Telemedicine is a rapidly developing technology of clinical medicine where medical information is transferred via telephone, the internet or other networks for the purpose of consulting as a remote medical procedure. However, there are drawbacks to using direct connections between monitoring devices and the health care provider, not least the intermittency of standard connections.
Now, T. Kesavamurthy and Subha Rani of the PSG College of Technology Peelamedu, in Coimbatore, India, have devised a dedicated embedded system that uses the short-range Bluetooth wireless networking protocol to connect patient data to the network and then on to the health care provider. This avoids the problem of trying to ensure that a viable connection between monitoring devices and the internet or cellular phone network is maintained constantly.
The team has demonstrated a specific application of their technology which involves the transfer of patient medical images (CT scans) to the health care provider's personal digital assistant (PDA) device as an example of how Bluetooth might work for telemedicine.
"In medical imaging, picture archiving and communication systems (PACS) are computers in networks dedicated to the storage, retrieval, distribution and presentation of images", the team explained. However, PACS, which replaces hard-copy based means of managing medical images, such as film archives, cannot circumvent the connectivity issues associated with standard internet connections.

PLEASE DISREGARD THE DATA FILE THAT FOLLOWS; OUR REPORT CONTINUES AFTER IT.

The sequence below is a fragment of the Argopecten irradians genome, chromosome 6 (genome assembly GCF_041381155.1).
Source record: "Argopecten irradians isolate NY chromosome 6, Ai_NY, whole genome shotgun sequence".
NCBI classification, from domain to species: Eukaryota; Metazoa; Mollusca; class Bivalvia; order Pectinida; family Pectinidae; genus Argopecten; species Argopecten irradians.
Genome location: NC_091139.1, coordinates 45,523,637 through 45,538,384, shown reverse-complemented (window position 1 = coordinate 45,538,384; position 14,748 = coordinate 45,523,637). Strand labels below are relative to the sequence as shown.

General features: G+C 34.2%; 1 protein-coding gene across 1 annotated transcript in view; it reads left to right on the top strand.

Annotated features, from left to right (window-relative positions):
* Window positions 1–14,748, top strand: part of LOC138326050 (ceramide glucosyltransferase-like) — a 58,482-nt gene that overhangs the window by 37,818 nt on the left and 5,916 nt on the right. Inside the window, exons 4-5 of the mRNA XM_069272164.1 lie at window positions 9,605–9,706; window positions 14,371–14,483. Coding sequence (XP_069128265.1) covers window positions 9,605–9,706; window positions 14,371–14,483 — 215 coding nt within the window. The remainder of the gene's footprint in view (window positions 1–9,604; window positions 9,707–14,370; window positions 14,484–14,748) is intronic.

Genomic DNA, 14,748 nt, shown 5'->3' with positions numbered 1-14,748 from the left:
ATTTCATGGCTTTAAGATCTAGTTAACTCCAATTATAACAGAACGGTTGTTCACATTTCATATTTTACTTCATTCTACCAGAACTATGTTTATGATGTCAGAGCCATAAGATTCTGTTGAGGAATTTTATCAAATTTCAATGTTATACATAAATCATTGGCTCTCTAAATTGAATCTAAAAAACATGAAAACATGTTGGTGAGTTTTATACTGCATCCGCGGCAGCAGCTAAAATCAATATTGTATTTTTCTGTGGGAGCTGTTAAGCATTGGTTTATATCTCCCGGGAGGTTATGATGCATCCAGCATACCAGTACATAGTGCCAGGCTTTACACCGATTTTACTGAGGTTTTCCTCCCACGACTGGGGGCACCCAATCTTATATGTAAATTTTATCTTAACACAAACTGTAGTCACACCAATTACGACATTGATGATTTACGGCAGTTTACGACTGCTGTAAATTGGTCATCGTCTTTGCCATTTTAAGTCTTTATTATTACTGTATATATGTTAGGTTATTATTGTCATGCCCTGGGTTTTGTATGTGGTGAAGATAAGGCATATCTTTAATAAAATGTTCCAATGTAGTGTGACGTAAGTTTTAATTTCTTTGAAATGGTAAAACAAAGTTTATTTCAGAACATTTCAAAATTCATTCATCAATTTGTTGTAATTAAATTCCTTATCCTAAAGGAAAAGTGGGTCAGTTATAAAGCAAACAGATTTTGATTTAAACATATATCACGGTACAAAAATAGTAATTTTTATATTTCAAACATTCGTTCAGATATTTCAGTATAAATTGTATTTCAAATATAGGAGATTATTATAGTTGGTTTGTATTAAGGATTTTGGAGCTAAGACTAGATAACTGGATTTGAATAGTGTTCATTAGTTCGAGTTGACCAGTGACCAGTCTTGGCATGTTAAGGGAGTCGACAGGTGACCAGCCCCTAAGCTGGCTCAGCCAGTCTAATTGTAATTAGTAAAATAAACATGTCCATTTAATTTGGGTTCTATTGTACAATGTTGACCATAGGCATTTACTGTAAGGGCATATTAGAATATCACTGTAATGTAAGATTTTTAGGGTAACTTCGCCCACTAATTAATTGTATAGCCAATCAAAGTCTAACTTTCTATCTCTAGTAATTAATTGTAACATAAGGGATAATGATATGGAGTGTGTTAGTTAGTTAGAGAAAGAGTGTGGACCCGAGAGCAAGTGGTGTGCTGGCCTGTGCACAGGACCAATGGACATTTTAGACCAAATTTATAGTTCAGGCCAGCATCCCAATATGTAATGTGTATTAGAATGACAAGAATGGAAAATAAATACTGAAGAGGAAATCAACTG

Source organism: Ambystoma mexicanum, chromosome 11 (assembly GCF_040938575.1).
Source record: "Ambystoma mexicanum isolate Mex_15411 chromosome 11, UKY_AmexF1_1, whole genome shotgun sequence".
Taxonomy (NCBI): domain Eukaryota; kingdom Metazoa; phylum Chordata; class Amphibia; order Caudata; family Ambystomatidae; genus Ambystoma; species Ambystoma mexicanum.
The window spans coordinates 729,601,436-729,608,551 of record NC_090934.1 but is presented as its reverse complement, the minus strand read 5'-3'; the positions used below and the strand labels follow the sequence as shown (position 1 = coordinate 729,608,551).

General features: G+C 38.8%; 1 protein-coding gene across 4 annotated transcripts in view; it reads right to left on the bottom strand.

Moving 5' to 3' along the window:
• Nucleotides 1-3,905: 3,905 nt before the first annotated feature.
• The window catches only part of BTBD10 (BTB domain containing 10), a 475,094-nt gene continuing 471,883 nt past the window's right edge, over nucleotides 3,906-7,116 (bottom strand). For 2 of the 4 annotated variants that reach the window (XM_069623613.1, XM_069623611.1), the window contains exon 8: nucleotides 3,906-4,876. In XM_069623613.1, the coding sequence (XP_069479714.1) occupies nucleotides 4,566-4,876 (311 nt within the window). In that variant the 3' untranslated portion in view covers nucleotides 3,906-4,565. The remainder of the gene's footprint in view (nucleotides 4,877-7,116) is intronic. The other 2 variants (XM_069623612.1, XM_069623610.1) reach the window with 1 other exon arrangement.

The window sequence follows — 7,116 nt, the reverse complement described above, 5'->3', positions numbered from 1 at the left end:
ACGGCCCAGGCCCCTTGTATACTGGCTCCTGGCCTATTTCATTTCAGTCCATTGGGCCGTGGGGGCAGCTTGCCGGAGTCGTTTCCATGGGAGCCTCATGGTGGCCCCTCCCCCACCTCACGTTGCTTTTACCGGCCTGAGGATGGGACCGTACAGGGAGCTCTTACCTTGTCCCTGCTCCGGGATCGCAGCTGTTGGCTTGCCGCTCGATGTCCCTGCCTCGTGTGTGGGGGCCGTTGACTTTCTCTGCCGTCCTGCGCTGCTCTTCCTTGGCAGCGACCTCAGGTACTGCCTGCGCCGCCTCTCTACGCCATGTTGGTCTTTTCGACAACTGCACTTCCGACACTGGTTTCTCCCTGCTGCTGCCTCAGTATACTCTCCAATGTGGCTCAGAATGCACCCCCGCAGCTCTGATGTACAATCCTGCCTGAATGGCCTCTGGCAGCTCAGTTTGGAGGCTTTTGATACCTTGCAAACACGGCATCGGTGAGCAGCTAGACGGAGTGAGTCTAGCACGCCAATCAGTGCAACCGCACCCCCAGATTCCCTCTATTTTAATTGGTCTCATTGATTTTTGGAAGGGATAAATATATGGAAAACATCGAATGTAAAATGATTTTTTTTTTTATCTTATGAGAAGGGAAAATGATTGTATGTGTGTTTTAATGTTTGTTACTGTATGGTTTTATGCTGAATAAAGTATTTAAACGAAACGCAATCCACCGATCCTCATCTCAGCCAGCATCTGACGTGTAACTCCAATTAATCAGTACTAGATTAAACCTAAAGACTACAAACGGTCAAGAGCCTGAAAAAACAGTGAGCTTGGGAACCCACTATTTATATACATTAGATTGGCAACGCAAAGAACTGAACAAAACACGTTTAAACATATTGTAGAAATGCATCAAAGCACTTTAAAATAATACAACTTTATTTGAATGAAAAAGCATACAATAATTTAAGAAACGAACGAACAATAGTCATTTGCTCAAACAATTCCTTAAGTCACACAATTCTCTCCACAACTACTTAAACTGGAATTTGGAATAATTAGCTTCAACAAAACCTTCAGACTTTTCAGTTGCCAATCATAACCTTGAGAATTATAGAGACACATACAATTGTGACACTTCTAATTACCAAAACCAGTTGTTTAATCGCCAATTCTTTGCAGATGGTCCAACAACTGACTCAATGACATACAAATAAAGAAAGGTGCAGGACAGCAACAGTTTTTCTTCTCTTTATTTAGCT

The team has developed a system that can handle the digital imaging and communications in medicine (DICOM) standard for medical images and use it to produce compressible images that can be transferred readily using Bluetooth.
The embedded system used in this project is an ARM based processor (AT91SAM9263), which is a 32 bit advanced embedded processor of the type commonly used in mobile data devices. "The design and implementation of an embedded wireless communication platform using Bluetooth serial communication protocol is proposed and problems and limitations are investigated", the team explained.
The team added that tests with DICOM images of approximately 1,5 megabytes can be transferred using their modified Bluetooth system in just 120 seconds, compared with 400 seconds for standard Bluetooth.
The paper titled "DICOM medical image transmission using Bluetooth through ARM based processor for telemedicine applications" appears in the International Journal of Medical Engineering and Informatics, 2010, 2, 52-71.